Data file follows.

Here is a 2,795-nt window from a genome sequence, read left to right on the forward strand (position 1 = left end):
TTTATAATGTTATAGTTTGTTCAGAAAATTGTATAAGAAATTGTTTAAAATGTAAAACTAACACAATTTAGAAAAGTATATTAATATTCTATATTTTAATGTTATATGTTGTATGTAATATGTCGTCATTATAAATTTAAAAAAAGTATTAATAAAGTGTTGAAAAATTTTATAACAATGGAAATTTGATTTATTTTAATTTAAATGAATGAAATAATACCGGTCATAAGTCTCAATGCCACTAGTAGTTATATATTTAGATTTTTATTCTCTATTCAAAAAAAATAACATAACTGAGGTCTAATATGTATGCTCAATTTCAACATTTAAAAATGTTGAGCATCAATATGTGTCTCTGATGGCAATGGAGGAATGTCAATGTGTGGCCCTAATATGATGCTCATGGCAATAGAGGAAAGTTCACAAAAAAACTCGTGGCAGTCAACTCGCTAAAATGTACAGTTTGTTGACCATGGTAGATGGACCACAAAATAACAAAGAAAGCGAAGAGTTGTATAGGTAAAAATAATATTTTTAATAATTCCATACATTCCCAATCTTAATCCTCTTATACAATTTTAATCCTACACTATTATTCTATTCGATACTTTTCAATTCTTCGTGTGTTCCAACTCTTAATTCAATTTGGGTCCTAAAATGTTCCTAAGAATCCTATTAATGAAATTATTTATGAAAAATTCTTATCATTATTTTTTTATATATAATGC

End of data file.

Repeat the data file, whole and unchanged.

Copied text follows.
Here is a 2,795-nt window from a genome sequence, read left to right on the forward strand (position 1 = left end):
TTTATAATGTTATAGTTTGTTCAGAAAATTGTATAAGAAATTGTTTAAAATGTAAAACTAACACAATTTAGAAAAGTATATTAATATTCTATATTTTAATGTTATATGTTGTATGTAATATGTCGTCATTATAAATTTAAAAAAAGTATTAATAAAGTGTTGAAAAATTTTATAACAATGGAAATTTGATTTATTTTAATTTAAATGAATGAAATAATACCGGTCATAAGTCTCAATGCCACTAGTAGTTATATATTTAGATTTTTATTCTCTATTCAAAAAAAATAACATAACTGAGGTCTAATATGTATGCTCAATTTCAACATTTAAAAATGTTGAGCATCAATATGTGTCTCTGATGGCAATGGAGGAATGTCAATGTGTGGCCCTAATATGATGCTCATGGCAATAGAGGAAAGTTCACAAAAAAACTCGTGGCAGTCAACTCGCTAAAATGTACAGTTTGTTGACCATGGTAGATGGACCACAAAATAACAAAGAAAGCGAAGAGTTGTATAGGTAAAAATAATATTTTTAATAATTCCATACATTCCCAATCTTAATCCTCTTATACAATTTTAATCCTACACTATTATTCTATTCGATACTTTTCAATTCTTCGTGTGTTCCAACTCTTAATTCAATTTGGGTCCTAAAATGTTCCTAAGAATCCTATTAATGAAATTATTTATGAAAAATTCTTATCATTATTTTTTTATATATAATGC